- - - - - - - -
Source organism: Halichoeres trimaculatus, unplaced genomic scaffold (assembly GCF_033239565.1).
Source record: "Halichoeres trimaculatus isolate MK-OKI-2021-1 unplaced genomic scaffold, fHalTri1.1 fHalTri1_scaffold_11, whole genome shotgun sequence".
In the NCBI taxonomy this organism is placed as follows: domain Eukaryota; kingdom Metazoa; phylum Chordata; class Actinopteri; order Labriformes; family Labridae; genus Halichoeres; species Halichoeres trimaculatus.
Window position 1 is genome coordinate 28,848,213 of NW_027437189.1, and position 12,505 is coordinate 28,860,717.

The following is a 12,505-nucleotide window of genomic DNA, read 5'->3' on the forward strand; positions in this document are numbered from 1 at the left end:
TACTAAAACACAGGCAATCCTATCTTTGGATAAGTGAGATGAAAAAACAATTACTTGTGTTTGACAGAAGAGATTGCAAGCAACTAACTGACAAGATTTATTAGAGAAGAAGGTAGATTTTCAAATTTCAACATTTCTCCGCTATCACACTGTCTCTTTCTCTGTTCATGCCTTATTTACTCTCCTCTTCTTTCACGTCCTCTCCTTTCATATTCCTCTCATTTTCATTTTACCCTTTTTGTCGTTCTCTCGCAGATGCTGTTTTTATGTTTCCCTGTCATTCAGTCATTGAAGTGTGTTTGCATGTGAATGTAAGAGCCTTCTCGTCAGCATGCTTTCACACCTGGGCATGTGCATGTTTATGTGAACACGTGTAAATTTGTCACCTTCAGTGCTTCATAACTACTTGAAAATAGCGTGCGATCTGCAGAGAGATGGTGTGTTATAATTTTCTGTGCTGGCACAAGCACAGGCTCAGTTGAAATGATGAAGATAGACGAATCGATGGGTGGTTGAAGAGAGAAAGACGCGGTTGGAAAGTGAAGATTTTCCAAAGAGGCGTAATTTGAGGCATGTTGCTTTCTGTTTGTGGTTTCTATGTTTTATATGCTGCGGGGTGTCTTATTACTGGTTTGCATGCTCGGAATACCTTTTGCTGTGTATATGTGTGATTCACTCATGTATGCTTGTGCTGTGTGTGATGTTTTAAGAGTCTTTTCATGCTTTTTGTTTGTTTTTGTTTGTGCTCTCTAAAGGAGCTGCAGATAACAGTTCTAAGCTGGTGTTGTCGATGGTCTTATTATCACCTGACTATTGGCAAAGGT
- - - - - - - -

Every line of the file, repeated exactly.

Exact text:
Source organism: Halichoeres trimaculatus, unplaced genomic scaffold (assembly GCF_033239565.1).
Source record: "Halichoeres trimaculatus isolate MK-OKI-2021-1 unplaced genomic scaffold, fHalTri1.1 fHalTri1_scaffold_11, whole genome shotgun sequence".
In the NCBI taxonomy this organism is placed as follows: domain Eukaryota; kingdom Metazoa; phylum Chordata; class Actinopteri; order Labriformes; family Labridae; genus Halichoeres; species Halichoeres trimaculatus.
Window position 1 is genome coordinate 28,848,213 of NW_027437189.1, and position 12,505 is coordinate 28,860,717.

The following is a 12,505-nucleotide window of genomic DNA, read 5'->3' on the forward strand; positions in this document are numbered from 1 at the left end:
TACTAAAACACAGGCAATCCTATCTTTGGATAAGTGAGATGAAAAAACAATTACTTGTGTTTGACAGAAGAGATTGCAAGCAACTAACTGACAAGATTTATTAGAGAAGAAGGTAGATTTTCAAATTTCAACATTTCTCCGCTATCACACTGTCTCTTTCTCTGTTCATGCCTTATTTACTCTCCTCTTCTTTCACGTCCTCTCCTTTCATATTCCTCTCATTTTCATTTTACCCTTTTTGTCGTTCTCTCGCAGATGCTGTTTTTATGTTTCCCTGTCATTCAGTCATTGAAGTGTGTTTGCATGTGAATGTAAGAGCCTTCTCGTCAGCATGCTTTCACACCTGGGCATGTGCATGTTTATGTGAACACGTGTAAATTTGTCACCTTCAGTGCTTCATAACTACTTGAAAATAGCGTGCGATCTGCAGAGAGATGGTGTGTTATAATTTTCTGTGCTGGCACAAGCACAGGCTCAGTTGAAATGATGAAGATAGACGAATCGATGGGTGGTTGAAGAGAGAAAGACGCGGTTGGAAAGTGAAGATTTTCCAAAGAGGCGTAATTTGAGGCATGTTGCTTTCTGTTTGTGGTTTCTATGTTTTATATGCTGCGGGGTGTCTTATTACTGGTTTGCATGCTCGGAATACCTTTTGCTGTGTATATGTGTGATTCACTCATGTATGCTTGTGCTGTGTGTGATGTTTTAAGAGTCTTTTCATGCTTTTTGTTTGTTTTTGTTTGTGCTCTCTAAAGGAGCTGCAGATAACAGTTCTAAGCTGGTGTTGTCGATGGTCTTATTATCACCTGACTATTGGCAAAGGT